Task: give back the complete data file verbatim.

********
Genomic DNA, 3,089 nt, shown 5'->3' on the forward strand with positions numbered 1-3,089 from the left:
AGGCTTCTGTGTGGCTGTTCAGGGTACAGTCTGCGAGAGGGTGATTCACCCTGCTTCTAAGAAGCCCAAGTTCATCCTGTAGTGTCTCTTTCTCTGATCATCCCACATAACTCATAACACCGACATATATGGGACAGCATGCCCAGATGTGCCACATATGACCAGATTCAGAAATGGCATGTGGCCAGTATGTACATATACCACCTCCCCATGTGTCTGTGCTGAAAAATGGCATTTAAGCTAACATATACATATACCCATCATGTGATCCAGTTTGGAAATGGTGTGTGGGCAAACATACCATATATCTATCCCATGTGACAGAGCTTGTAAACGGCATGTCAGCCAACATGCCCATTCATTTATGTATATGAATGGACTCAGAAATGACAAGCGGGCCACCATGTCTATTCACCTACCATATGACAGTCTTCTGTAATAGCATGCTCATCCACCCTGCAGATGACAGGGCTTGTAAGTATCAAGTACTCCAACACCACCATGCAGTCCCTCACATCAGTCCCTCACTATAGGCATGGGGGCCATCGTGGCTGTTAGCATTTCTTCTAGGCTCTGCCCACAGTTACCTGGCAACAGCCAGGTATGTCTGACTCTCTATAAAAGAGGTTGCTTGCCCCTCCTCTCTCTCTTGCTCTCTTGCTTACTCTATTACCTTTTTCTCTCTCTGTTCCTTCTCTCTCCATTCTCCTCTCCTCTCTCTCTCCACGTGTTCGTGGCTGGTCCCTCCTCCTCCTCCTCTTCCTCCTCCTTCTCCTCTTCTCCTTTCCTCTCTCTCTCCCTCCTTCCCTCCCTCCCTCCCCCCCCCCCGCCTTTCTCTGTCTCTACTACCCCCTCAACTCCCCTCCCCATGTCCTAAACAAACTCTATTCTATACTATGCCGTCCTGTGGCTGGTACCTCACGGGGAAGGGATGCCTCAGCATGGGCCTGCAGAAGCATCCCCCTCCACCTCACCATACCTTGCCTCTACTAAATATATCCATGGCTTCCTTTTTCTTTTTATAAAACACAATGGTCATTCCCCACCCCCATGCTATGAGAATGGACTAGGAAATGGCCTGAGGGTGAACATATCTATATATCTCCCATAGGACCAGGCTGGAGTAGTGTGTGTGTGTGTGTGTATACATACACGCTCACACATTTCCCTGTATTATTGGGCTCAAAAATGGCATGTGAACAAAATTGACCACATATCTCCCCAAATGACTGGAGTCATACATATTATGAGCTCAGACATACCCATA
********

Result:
Genomic DNA, 3,089 nt, shown 5'->3' on the forward strand with positions numbered 1-3,089 from the left:
AGGCTTCTGTGTGGCTGTTCAGGGTACAGTCTGCGAGAGGGTGATTCACCCTGCTTCTAAGAAGCCCAAGTTCATCCTGTAGTGTCTCTTTCTCTGATCATCCCACATAACTCATAACACCGACATATATGGGACAGCATGCCCAGATGTGCCACATATGACCAGATTCAGAAATGGCATGTGGCCAGTATGTACATATACCACCTCCCCATGTGTCTGTGCTGAAAAATGGCATTTAAGCTAACATATACATATACCCATCATGTGATCCAGTTTGGAAATGGTGTGTGGGCAAACATACCATATATCTATCCCATGTGACAGAGCTTGTAAACGGCATGTCAGCCAACATGCCCATTCATTTATGTATATGAATGGACTCAGAAATGACAAGCGGGCCACCATGTCTATTCACCTACCATATGACAGTCTTCTGTAATAGCATGCTCATCCACCCTGCAGATGACAGGGCTTGTAAGTATCAAGTACTCCAACACCACCATGCAGTCCCTCACATCAGTCCCTCACTATAGGCATGGGGGCCATCGTGGCTGTTAGCATTTCTTCTAGGCTCTGCCCACAGTTACCTGGCAACAGCCAGGTATGTCTGACTCTCTATAAAAGAGGTTGCTTGCCCCTCCTCTCTCTCTTGCTCTCTTGCTTACTCTATTACCTTTTTCTCTCTCTGTTCCTTCTCTCTCCATTCTCCTCTCCTCTCTCTCTCCACGTGTTCGTGGCTGGTCCCTCCTCCTCCTCCTCTTCCTCCTCCTTCTCCTCTTCTCCTTTCCTCTCTCTCTCCCTCCTTCCCTCCCTCCCTCCCCCCCCCCCGCCTTTCTCTGTCTCTACTACCCCCTCAACTCCCCTCCCCATGTCCTAAACAAACTCTATTCTATACTATGCCGTCCTGTGGCTGGTACCTCACGGGGAAGGGATGCCTCAGCATGGGCCTGCAGAAGCATCCCCCTCCACCTCACCATACCTTGCCTCTACTAAATATATCCATGGCTTCCTTTTTCTTTTTATAAAACACAATGGTCATTCCCCACCCCCATGCTATGAGAATGGACTAGGAAATGGCCTGAGGGTGAACATATCTATATATCTCCCATAGGACCAGGCTGGAGTAGTGTGTGTGTGTGTGTGTATACATACACGCTCACACATTTCCCTGTATTATTGGGCTCAAAAATGGCATGTGAACAAAATTGACCACATATCTCCCCAAATGACTGGAGTCATACATATTATGAGCTCAGACATACCCATA